Google has announced a project to speed up the performance of Python, the programming language of choice for the Google App Engine cloud platform. In addition, Google is preparing to add Java as the second language supported by the Google App Engine, according to reports.
In a blog post on the Google Code site, Google engineers said the new project, known as Unladen Swallow, is an effort to make Python faster. Python and other dynamic languages carry the burden of a performance penalty when compared with static languages such as C++ and Java.
"We want to make Python faster, but we also want to make it easy for large, well-established applications to switch to Unladen Swallow," the Google Code blog said.
Google engineers listed five primary goals for the project:
1. Produce a version of Python at least five times faster than CPython.
2. Make sure Python application performance is stable.
3. Maintain source-level compatibility with CPython applications.
4. Maintain source-level compatibility with CPython extension modules.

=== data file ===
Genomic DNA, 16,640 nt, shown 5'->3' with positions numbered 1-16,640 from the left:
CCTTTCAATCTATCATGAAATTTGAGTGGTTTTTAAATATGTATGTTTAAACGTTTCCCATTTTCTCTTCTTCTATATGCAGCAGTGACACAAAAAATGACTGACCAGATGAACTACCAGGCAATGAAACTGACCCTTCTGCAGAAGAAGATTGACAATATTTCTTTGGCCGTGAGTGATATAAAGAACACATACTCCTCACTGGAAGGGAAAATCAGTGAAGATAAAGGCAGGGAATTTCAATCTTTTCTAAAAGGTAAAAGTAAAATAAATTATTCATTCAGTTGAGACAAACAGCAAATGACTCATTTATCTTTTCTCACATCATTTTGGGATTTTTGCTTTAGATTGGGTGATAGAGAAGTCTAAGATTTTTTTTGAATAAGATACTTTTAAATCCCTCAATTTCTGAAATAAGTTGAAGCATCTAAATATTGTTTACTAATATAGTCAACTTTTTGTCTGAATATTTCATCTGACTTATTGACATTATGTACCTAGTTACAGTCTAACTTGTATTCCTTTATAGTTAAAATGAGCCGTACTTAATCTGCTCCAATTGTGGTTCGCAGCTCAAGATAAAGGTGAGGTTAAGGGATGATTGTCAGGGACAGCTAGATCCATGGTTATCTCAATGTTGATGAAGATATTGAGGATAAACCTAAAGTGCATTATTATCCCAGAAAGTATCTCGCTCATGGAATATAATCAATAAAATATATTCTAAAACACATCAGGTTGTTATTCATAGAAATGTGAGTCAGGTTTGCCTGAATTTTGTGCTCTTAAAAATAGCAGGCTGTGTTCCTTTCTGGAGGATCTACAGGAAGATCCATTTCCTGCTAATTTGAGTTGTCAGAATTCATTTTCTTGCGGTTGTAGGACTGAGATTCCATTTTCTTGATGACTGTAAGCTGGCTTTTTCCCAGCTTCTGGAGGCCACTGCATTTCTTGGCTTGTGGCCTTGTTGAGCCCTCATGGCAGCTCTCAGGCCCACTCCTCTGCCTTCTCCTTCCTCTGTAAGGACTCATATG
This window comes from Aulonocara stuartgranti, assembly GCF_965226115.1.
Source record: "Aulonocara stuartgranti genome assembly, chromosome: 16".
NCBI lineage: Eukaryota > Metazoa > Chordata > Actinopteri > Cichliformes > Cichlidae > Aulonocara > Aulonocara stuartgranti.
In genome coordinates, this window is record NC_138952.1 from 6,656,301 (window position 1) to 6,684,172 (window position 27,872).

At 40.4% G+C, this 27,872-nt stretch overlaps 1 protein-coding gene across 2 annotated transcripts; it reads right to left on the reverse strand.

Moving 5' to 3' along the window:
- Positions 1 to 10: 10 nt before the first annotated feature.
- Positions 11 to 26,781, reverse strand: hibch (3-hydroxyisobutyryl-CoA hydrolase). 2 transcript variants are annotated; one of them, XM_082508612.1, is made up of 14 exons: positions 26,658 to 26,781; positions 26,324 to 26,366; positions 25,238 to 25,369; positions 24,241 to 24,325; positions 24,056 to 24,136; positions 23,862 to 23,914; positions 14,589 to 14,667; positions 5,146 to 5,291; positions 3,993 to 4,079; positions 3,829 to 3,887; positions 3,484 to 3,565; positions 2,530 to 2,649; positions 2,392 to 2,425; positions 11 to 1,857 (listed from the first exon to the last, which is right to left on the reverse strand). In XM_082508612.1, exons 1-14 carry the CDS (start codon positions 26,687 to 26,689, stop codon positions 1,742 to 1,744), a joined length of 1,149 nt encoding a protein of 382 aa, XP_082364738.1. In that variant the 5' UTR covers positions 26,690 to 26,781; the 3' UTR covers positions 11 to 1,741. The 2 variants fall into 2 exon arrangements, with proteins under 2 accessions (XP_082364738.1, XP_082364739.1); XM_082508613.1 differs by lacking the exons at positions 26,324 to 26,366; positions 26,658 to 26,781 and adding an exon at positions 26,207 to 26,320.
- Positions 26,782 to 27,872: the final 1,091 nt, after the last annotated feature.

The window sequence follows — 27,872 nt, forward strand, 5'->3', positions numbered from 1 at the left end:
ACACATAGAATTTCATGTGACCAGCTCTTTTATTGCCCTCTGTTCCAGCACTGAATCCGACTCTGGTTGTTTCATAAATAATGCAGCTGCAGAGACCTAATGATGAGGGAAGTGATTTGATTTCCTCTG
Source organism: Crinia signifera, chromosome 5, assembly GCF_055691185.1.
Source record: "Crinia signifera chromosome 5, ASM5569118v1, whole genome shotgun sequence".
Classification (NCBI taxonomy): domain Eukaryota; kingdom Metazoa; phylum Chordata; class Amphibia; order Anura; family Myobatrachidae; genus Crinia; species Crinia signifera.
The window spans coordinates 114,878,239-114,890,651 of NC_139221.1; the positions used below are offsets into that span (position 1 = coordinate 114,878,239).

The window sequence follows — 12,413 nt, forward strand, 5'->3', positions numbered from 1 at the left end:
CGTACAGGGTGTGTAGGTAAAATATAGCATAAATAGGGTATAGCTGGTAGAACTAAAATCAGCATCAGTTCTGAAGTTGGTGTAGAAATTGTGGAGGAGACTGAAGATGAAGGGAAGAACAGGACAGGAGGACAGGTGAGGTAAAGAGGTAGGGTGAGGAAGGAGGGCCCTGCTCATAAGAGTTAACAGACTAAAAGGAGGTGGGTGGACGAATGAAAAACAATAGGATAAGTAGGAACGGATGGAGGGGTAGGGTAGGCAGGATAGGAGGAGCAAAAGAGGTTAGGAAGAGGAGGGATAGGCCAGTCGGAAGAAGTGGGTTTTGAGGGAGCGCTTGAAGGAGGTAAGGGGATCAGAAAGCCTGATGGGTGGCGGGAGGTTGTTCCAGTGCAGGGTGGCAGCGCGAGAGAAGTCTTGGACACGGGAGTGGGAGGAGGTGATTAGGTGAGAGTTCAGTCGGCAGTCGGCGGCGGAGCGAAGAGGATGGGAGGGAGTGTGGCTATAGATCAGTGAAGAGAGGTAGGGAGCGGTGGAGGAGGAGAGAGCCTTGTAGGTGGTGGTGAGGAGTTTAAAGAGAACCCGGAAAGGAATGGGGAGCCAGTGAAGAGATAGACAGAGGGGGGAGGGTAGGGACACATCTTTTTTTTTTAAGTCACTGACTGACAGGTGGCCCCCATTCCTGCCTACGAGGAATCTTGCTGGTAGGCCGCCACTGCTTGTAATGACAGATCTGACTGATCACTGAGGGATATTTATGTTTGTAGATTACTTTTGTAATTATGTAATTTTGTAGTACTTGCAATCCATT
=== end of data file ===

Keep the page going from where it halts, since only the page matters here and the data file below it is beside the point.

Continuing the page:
5. Avoid maintaining a Python implementation forever; the Google engineers view their work as a branch, not a fork.
Also, to meet projected performance and compatibility goals, "we opt to modify CPython, rather than start our own implementation from scratch," the company said.
The name of the project, Unladen Sparrow, comes from a scene in the movie "Monty Python and the Holy Grail," in which a character asks, "What is the airspeed velocity of an unladen swallow?" Indeed, the Python language gets its name in homage to the Monty Python troupe and not the Python snake.
Meanwhile, according to Om Malik of the GigaOM Website, Google is working hard to deliver Java support on the Google App Engine and is likely to announce it at the company's Google I/O developer conference in San Francisco at the end of May. Google officials did not comment on the issue of Java support.
"With this Java support, Google can actually turn GAE into the cornerstone of all Android-related apps in addition to getting traction as a platform for many custom enterprise apps written in Java. But in order for all that to happen, Google would have to kick off with what has to be more than just a very barebones environment."